Maps have always been a lite hobby of mine. I have spent hours looking at the names of hard-to-pronounce places and comparing the distances between my favourite destinations. However, Khanna does something interesting and rather different in this talk. He looks at how historical factors have affected the borders of today and whether they can be shifted if not constrained by politics.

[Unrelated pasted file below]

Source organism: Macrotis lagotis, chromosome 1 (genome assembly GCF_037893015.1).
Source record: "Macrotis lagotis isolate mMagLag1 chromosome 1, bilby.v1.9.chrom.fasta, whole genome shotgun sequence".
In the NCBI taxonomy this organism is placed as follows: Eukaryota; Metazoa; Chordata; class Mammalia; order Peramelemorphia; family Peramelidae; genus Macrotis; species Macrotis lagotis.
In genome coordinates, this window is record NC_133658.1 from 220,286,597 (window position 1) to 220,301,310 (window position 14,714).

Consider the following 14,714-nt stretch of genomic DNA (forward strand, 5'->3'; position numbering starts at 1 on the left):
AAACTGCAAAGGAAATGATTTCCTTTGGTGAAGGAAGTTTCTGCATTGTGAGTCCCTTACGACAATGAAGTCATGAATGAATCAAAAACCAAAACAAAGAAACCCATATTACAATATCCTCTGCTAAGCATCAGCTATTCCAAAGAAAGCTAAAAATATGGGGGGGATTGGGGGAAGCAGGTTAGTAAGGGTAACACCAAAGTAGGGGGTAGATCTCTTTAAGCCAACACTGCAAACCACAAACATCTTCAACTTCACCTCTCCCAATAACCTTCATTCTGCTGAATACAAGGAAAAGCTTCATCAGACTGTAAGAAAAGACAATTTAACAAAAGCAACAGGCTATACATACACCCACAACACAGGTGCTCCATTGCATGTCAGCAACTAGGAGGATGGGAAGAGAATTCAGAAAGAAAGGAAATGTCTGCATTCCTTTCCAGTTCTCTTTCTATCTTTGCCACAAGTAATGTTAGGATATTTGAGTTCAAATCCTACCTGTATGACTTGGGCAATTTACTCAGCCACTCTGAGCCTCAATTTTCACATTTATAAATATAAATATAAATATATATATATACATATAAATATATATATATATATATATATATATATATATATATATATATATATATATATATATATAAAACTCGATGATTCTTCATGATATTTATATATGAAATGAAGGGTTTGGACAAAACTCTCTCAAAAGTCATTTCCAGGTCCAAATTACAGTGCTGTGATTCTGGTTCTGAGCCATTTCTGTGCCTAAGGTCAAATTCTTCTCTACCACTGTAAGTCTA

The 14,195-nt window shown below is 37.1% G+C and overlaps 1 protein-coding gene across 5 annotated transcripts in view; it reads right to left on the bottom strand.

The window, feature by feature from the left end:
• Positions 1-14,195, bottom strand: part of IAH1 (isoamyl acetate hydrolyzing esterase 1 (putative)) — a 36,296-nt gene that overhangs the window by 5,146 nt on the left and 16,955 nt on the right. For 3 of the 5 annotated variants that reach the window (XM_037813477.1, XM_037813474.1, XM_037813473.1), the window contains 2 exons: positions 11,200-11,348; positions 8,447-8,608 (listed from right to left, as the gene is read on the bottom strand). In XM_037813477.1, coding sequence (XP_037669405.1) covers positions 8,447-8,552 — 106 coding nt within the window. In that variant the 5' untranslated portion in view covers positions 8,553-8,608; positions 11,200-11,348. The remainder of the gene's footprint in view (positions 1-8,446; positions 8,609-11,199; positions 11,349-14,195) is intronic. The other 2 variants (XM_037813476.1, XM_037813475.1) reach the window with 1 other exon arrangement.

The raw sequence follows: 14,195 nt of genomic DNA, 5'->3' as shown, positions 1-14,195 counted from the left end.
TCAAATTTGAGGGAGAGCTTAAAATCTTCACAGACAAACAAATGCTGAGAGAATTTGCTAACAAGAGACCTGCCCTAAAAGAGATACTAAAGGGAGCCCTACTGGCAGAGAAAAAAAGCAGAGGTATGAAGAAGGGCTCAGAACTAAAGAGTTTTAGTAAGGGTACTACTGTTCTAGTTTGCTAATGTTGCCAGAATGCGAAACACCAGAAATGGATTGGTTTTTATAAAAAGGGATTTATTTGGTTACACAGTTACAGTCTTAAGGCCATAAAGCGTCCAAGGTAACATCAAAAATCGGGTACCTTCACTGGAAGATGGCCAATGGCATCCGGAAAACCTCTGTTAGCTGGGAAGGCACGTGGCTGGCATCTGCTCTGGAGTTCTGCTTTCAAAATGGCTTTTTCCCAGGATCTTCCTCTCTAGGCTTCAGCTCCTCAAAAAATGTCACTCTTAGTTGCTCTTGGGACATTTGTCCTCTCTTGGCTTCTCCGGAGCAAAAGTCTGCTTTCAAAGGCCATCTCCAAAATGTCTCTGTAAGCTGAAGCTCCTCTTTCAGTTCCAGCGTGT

There is an especially interesting point in this talk where he stretches the border of Northern China to encompass all of Mongolia and parts of Siberian Russia, to compensate for the mass migration that is taken place in that region. The porous nature of some borders have made political markings obsolete. Similarly, the growth of supra-national entities (such as the EU) ensures that borders have become far more elastic than they were just a few decades ago.